4 Ext of sheaves of modules 684.1 The functors HomO(A,B) and HomO(A,B) . . . . . . . . . . . . . . . . . 684.2 The functors ExtpO(X;A,B) and Ext

pO(A,B) . . . . . . . . . . . . . . . . . 71

4.3 Case of a constant sheaf of rings . . . . . . . . . . . . . . . . . . . . . . . . 754.4 Case of sheaves with an operator group . . . . . . . . . . . . . . . . . . . . 78

5 Cohomological study of operator spaces 815.1 Generalities on G-sheaves . . . . . . . . . . . . . . . . . . . . . . . . . . . . 815.2 The functors Hn(X;G,A) and Hn(G,A) . . . . . . . . . . . . . . . . . . . . 855.3 Case of a discontinuous group of homeomorphisms . . . . . . . . . . . . . . 905.4 Transformation of the first spectral sequence . . . . . . . . . . . . . . . . . 925.5 Computation of the Hn(X;G,A) using covers . . . . . . . . . . . . . . . . . 945.6 The groups ExtnO,G(X;A,B) . . . . . . . . . . . . . . . . . . . . . . . . . . 1015.7 Introduction of families . . . . . . . . . . . . . . . . . . . . . . . . . . . . 107

Introduction

0.1 Content of the article.

This work originates from an attempt to take advantage of the formal analogy between thecohomology theory of a space with coefficients in a sheaf [4, 5] and the theory of derivedfunctors of a functor on a category of modules [6], in order to find a common framework toencompass these theories and others.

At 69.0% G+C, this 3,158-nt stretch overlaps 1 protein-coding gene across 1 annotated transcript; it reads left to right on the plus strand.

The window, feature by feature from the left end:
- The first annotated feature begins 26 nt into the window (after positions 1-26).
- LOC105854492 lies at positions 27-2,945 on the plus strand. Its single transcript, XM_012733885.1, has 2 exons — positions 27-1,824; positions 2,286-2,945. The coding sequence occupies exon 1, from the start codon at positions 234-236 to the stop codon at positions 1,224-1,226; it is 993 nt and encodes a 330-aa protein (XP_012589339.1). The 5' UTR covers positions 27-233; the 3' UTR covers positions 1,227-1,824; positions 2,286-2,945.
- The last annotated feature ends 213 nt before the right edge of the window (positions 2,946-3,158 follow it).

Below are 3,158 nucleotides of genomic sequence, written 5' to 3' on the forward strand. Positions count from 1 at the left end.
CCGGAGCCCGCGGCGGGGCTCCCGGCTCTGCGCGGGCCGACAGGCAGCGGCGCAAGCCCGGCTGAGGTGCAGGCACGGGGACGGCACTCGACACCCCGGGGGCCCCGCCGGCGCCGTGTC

This framework is sketched in Chapter 1, whose theme is the same as that of [3]. Thesetwo expositions do not overlap, however, except in 1.4. I have particularly wished to pro-vide usable criteria, with the aid of the concepts of infinite sums and products in abeliancategories, for the existence of sufficiently many injective or projective objects in abeliancategories, without which the essential homological techniques cannot be applied. In ad-dition, for the readers convenience, we will give a thorough exposition of the functoriallanguage (1.1, 1.2, and 1.3). The introduction of additive categories in 1.3 as a preliminaryto abelian categories provides a convenient language (for example to deal with spectralfunctors in Chapter 2).

Chapter 2 sketches the essential aspects of homological formalism in abelian categories.The publication of [6] has allowed me to be very concise, given that the Cartan-Eilenbergtechniques can be translated without change into the new context. Sections 2.1 and 2.2however, were written so as not to exclude abelian categories that do not contain sufficientlymany injectives or projectives. Later sections are based on resolutions, employing the usualtechniques. Sections 2.4 and 2.5 contain a variety of additional material and are essential forunderstanding what follows them. In particular, Theorem 2.4.1 gives a mechanical methodfor obtaining most known spectral sequences (or, in any case, all those encountered in thiswork).

In Chapter 3, we redevelop the cohomology theory of a space with coefficients in asheaf, including Lerays classical spectral sequences. The treatment provides additonalflexibility compared with [4, 15], in particular, given that all the essential results are foundwithout any restrictive hypotheses on the relevant spaces, either in this chapter or anylater one, so that the theory also applies to the non-separated spaces that occur in abstractalgebraic geometry or in arithmetical geometry [15, 8]. Conversations with Roger Godement